The decision by President Trump and Attorney General Sessions to ramp up the decades-old war on drugs definitely throws down the gauntlet for those who have long advocated an end to this failed, deadly, destructive, corrupt, and immoral war.
I have seen this federal program first hand since I was a teenager back in the 1960s. My father, an attorney, was the U.S. magistrate in my hometown of Laredo, which is located on the U.S.-Mexico border. People caught with drugs at the international bridge would be brought before by father. He related to me that one day the presiding federal judge called him into his chambers to express concern over the large number of “dropsie” cases at the international bridge.
What the judge was referring to was the fact that whenever federal agents would encounter long-haired hippies (who were no doubt anti-Vietnam War) and didn’t find any drugs in their vehicle, they would simply drop some drugs into the car and say, “Well, well. Look what I just found,” knowing that in a federal courtroom people would be more likely to believe a federal official with a crew-cut than a long-haired antiwar hippie radical.
It was my first exposure to how the drug war corrupts everything it touches.
In the 1970s, when the drug war was getting ramped up, there was a federal judge in San Antonio named John Wood Jr. My father, who grew up in San Antonio and who was a good friend of Wood and his wife, spoke highly of him as a lawyer and a person.
The drug war, however, ended up corrupting Wood, and it ultimately cost him his life. Becoming known as “Maximum John,” Wood’s policy was to impose the maximum sentence allowed by law on drug defendants. In other words, no mandatory-minimum sentence laws were necessary when it came to Wood. He imposed the maximum all on his own, believing that he was doing his part to “win” the war on drugs. No compassion. No leniency. Just the maximum possible sentence.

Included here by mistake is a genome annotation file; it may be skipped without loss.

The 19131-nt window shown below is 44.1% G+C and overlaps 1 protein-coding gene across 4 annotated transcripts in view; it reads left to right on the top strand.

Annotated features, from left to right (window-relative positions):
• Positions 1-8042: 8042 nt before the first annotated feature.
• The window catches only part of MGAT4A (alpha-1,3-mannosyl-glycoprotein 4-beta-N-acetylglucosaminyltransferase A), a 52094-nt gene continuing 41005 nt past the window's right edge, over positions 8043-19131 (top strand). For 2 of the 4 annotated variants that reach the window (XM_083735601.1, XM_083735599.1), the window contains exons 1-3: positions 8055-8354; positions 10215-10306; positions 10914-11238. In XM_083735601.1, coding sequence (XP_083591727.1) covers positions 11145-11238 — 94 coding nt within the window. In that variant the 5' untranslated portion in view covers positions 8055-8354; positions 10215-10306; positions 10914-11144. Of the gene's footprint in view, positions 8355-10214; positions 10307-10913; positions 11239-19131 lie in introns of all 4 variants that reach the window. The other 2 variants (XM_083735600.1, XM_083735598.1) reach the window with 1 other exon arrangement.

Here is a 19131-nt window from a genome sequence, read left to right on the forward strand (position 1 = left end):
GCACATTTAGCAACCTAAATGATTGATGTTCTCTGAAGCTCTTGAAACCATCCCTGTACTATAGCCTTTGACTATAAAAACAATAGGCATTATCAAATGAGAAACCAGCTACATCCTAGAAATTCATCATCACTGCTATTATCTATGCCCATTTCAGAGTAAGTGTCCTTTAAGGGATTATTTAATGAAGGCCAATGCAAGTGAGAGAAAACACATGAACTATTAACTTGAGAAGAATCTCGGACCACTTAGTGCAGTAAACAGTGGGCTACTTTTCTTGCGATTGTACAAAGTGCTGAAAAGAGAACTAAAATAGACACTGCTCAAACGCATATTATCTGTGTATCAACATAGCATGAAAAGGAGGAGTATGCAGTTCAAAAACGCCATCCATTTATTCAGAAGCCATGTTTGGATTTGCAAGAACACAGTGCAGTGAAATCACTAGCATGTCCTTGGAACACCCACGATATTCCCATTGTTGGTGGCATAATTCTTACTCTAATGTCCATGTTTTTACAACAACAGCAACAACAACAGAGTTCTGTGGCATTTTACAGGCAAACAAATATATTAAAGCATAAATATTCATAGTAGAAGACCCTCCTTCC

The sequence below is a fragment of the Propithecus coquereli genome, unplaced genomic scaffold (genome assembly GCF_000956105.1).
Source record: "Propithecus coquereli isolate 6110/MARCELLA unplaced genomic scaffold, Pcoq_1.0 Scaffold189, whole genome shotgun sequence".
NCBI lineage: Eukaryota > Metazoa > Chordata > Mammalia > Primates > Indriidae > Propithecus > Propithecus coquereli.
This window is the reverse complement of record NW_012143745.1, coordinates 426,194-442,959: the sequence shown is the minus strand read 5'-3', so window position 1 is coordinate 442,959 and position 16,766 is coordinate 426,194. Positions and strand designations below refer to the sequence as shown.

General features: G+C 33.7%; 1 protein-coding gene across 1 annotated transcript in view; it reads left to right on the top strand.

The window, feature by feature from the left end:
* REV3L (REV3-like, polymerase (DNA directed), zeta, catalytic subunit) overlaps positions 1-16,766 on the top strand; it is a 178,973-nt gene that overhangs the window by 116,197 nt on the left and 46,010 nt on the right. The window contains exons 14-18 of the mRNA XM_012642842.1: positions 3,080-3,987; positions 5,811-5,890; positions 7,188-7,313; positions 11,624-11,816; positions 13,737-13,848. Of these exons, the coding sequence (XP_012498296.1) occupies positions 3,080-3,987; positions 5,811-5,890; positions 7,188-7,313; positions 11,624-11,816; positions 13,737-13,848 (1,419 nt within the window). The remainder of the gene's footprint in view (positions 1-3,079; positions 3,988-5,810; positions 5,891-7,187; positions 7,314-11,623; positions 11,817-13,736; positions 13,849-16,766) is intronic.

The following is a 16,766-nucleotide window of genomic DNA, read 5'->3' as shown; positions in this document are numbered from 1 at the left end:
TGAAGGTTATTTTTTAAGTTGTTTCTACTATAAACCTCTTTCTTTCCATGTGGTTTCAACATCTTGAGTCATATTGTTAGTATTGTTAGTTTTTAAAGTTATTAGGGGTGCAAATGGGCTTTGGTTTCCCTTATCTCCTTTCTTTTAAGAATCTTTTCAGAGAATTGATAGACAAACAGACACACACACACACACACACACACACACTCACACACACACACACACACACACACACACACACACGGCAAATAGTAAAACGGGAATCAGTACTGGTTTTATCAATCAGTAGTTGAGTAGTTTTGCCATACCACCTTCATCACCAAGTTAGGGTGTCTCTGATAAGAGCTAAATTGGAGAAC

I personally had an experience with Maximum John. After I graduated from law school, I returned home to Laredo to practice law with my father. In the late 1970s, we were hired to represent a man around 20 years old on a federal drug charge. It was a one-count indictment: conspiracy to possess or distribute heroin. Our client never possessed the drug. He never distributed the drug. He just talked to two friends, who were co-defendants in the case, about getting the drug. That’s all he was charged with.
The three men were convicted on that one-count conspiracy indictment. On sentencing day, Wood asked each of the three defendants and their lawyers whether they had anything to say. Each lawyer made a brief statement pointing out that all that these three men had been convicted of with was an oral agreement, which was what a conspiracy entailed.
Judge Wood patiently listened to each lawyer, then asked, “Anything else, gentlemen?” When the three lawyers responded, “No, your honor,” Wood pointed at each defendant and announced in a loud voice, “15 years! 15 years! And 15 years!” Maximum John had meted out the maximum sentence to those three young men.
In the late 1970s, Judge Wood was presiding over the case of Jimmy Chagra, who was a drug kingpin of that time — the type of high-level drug dealer that generates the big newspaper headlines, much as big drug-war kingpins still do today.
By this time, Wood had become so embroiled with “winning” the war on drugs that he had begun to work closely with federal prosecutors to secure drug-war convictions. It was the epitome of corruption for a federal judge, who is supposed to remain independent, fair, and impartial, not take sides with one side or the other.
Jimmy Chagra discovered Woods’ corruption, knew that he could not receive a fair trial in Wood’s court, and that he would receive a maximum sentence. Woods was shot dead outside his home in San Antonio. Chagra received a 30 year sentence on the drug charge but was acquitted on the murder charge. In a later plea bargain, however, he admitted to having hired Charles Harrelson (the father of the actor Woody Harrelson) to assassinate Wood.
Did all this corruption and mayhem end up “winning” the war on drugs? If you believe that, then you’re ingesting something unlawful. The drug war is nothing more than a decades-long, ongoing deadly, destructive, and corrupt racket, one that Trump and Sessions are now set to ramp up and “win.”
Jacob G. Hornberger is founder and president of The Future of Freedom Foundation.
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